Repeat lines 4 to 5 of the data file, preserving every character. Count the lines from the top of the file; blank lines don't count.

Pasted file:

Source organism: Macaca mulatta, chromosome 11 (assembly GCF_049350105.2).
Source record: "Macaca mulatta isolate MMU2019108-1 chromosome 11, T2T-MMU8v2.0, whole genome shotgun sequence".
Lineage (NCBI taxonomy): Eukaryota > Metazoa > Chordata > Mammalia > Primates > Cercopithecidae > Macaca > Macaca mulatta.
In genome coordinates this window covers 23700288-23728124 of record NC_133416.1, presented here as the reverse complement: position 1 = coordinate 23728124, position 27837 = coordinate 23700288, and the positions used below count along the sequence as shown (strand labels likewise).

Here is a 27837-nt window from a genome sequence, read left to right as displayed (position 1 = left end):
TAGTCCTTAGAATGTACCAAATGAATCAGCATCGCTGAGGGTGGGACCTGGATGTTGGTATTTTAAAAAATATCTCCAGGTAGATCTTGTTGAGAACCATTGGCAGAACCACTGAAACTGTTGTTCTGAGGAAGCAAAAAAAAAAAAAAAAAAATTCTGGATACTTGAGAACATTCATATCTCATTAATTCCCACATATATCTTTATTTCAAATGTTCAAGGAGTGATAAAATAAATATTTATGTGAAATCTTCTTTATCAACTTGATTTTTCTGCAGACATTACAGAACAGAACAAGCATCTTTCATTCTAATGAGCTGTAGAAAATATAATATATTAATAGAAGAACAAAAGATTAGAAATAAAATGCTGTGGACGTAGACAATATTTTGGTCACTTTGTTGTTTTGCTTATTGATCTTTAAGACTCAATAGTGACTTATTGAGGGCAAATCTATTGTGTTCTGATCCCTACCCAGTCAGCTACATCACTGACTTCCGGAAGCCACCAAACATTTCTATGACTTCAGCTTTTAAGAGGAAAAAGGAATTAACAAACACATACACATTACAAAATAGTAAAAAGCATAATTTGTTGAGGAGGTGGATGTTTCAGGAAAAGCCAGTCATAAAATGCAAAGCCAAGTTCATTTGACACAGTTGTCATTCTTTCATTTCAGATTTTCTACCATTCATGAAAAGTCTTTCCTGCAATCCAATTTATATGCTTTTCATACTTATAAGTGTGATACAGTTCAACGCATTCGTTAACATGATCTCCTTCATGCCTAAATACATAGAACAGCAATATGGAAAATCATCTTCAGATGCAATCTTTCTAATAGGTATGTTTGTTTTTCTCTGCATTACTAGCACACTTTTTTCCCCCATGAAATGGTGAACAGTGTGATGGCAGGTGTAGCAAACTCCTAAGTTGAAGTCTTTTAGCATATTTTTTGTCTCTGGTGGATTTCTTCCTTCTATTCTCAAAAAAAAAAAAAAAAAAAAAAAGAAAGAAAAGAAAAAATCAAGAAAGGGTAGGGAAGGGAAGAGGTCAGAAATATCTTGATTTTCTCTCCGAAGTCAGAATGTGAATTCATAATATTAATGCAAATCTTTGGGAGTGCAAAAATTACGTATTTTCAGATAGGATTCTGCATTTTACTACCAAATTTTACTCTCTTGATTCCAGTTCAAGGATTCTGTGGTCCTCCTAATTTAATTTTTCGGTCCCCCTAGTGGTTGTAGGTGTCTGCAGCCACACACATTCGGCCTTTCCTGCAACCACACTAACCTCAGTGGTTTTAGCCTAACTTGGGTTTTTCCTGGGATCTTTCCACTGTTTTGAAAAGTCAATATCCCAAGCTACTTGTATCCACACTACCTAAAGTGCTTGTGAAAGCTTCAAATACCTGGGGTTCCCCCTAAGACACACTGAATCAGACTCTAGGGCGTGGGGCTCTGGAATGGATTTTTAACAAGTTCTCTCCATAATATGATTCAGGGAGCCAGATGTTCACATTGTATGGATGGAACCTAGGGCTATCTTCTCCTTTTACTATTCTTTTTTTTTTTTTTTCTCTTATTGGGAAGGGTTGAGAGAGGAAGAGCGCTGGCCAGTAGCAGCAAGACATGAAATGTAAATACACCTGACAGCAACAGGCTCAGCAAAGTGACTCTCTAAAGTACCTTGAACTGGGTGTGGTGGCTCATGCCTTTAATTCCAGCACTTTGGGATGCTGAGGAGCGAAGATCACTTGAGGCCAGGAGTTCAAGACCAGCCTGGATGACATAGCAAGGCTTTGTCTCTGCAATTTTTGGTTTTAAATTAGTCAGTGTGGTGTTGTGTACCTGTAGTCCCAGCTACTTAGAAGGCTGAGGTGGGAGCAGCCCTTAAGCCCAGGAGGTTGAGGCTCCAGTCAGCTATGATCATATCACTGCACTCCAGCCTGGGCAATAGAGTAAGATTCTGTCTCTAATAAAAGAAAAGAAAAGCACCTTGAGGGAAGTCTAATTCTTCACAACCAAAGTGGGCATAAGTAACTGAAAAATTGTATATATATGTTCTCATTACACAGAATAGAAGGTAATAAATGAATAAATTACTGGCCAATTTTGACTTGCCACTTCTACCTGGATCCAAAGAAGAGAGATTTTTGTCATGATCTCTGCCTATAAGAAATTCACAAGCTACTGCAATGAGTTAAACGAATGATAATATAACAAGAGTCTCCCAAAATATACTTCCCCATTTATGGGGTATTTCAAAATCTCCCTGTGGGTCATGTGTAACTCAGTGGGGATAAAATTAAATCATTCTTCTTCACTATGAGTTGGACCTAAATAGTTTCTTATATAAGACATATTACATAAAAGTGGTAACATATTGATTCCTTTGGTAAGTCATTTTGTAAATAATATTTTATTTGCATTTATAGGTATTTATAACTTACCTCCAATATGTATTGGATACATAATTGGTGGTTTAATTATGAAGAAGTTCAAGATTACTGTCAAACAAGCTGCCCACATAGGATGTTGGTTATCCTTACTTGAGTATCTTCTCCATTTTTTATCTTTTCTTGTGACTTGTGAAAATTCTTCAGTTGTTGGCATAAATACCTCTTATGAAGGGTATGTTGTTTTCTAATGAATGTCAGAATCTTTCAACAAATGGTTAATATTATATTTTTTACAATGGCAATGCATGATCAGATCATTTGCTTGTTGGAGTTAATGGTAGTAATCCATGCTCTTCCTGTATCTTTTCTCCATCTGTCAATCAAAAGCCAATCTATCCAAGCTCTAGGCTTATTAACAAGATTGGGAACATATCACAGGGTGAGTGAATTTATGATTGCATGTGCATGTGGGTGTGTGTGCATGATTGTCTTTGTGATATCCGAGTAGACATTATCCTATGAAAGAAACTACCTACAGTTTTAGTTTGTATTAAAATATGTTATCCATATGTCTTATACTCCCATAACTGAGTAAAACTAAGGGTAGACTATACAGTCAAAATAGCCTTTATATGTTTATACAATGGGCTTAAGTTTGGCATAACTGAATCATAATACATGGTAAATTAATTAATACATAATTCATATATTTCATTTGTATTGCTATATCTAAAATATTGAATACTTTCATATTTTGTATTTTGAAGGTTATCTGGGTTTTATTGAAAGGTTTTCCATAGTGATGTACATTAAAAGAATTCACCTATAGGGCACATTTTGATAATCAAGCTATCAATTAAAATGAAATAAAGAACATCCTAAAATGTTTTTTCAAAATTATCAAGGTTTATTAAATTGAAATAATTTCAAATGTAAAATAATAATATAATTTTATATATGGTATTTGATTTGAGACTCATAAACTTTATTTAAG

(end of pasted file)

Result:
In genome coordinates this window covers 23700288-23728124 of record NC_133416.1, presented here as the reverse complement: position 1 = coordinate 23728124, position 27837 = coordinate 23700288, and the positions used below count along the sequence as shown (strand labels likewise).

Here is a 27837-nt window from a genome sequence, read left to right as displayed (position 1 = left end):